Eleven oil and gas projects set to go on stream in Indonesia

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Pertamina Hulu Energi West Madura Offshore (PHE WMO) workers are moved in a personnel basket from a ship to the company’s oil rig off the coast of Madura Island in Indonesia’s East Java. WAHYOE BOEDIWARDHANA/THE JAKARTA POST

Indonesia's Upstream Oil and Gas Regulatory Special Task Force (SKKMigas) said it expects as many as 11 oil and gas exploration projects to go on stream in the country’s waters this year and further increase national oil and gas production.

Three of the oil and gas projects went on stream by last month and another eight projects are expected to begin production in the fourth quarter of this year, the oil and gas task force said.


The eight projects comprise five gas projects and three oil projects that are expected to produce, respectively, 43.66 million square cubic metres per day (mmscfd) and 10,500 barrels of oil per day (bopd), SKKMigas spokesman Wisnu Prabawa Taher has said.

Domestic and foreign investors have spent a total of $800 million for the eight projects, which account for 11 per cent of the total investment of $7.3 billion in the upstream oil and gas sectors as of August this year.

“In principle, our activities will go on. How much will we invest [next year]? We will wait until the third quarter is over. Many projects only finish in the fourth quarter,” Wisno said in Jakarta on September 29.

The projects include, among others, ExxonMobil’s exploration of the offshore Kedung Keris oil field in East Java and ConocoPhillips’s exploration of the Suban gas field in South Sumatra.

ExxonMobil’s project, which Wisnu said is 85 per cent complete, holds the largest estimated oil production capacity among the eight projects – 3,800bopd.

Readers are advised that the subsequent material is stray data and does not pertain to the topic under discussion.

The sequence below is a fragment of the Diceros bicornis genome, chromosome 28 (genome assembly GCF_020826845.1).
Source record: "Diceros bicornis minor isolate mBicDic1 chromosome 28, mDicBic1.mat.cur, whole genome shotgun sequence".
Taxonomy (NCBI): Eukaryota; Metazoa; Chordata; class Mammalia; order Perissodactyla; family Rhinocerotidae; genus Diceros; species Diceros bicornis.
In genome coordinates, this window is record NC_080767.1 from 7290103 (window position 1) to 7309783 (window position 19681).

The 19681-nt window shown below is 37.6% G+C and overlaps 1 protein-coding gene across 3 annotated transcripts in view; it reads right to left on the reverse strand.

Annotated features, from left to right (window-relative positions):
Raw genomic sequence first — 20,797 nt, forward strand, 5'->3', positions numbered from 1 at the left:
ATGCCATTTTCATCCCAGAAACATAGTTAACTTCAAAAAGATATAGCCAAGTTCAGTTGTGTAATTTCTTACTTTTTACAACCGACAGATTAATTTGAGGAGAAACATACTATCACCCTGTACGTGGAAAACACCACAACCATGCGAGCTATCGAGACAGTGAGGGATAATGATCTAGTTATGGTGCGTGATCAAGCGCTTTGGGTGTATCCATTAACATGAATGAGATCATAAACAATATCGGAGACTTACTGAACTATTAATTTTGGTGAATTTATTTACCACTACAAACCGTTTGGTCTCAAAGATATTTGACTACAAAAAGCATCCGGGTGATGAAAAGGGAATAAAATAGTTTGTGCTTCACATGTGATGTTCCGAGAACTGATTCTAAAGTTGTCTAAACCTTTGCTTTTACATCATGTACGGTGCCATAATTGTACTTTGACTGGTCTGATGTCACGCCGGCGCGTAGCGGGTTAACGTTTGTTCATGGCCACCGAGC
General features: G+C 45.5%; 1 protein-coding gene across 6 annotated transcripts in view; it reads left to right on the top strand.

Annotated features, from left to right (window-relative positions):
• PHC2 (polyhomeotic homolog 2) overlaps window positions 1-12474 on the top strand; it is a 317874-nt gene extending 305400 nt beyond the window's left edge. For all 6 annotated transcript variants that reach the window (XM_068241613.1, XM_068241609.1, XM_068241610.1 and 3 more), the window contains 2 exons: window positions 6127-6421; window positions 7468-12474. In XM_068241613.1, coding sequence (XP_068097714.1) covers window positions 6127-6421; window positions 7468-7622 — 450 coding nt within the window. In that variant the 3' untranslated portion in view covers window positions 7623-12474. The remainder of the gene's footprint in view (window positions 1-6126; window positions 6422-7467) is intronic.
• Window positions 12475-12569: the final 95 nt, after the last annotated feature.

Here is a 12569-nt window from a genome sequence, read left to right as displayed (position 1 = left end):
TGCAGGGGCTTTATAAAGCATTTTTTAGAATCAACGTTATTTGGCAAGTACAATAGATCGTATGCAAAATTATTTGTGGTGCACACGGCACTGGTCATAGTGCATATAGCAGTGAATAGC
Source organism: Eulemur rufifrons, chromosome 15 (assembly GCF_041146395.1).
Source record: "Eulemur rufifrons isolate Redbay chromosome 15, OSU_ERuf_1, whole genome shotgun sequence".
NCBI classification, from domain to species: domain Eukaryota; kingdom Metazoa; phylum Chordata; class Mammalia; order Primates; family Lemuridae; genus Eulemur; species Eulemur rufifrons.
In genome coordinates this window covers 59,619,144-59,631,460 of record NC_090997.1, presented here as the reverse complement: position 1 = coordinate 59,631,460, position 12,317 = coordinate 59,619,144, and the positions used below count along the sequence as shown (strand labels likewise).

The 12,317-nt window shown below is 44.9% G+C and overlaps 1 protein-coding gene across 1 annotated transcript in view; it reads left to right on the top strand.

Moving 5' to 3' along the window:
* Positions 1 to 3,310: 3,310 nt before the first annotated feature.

“The oil is expected to start flowing by the end of 2019. This oil will be channelled through a 16km pipe to the Banyu Urip facility for processing before being channelled to a floating storage and offloading facility,” ExxonMobil Indonesia public and government affairs vice-president Azi Alam told the Jakarta Post.


The second and third largest oil projects are respectively those of Malaysia’s Petronas and of Petro China. The former company estimates it could produce 3,182bopd from the offshore Bukit Tua field near East Java while the latter 2,000bopd from the Panen field in South Sulawesi.

Meanwhile, the ConocoPhillips project, which Wisnu said was 99 per cent complete, promises the largest estimated gas production at 100mmscfd.

The second and third largest gas projects are respectively those of Britain’s Premier Oil and Indonesia’s Medco E&P. Premier estimates it could produce 80mmscfd from the Bison, Iguana, Gajah Puteri field in the North Natuna Sea, while Medco plans to produce 45mmscfd from the Buntal field at the same sea.

According to the latest SKKMigas data, Indonesia’s overall oil production reached 754,000bopd and gas production reached 1.29 million barrels of oil equivalent per day (boepd) in August.

Oil production is slightly below this year’s target of 755,000bopd but gas production is slightly higher than the targeted 1.25 million boepd, both of which were stipulated in the state budget.

For the government, increasing oil and gas production is necessary to cover Indonesia’s trade deficit, which was $1.81 billion in the January to August period, partly caused by oil imports, according to Statistics Indonesia. The deficit is lower than the $4.16 billion deficit booked in the same period last year.

“There are also about 40 oil and gas projects in progress that are scheduled for operation between 2019 and 2027. They are dynamic. So there may be changes in on-stream dates,” said Wisnu.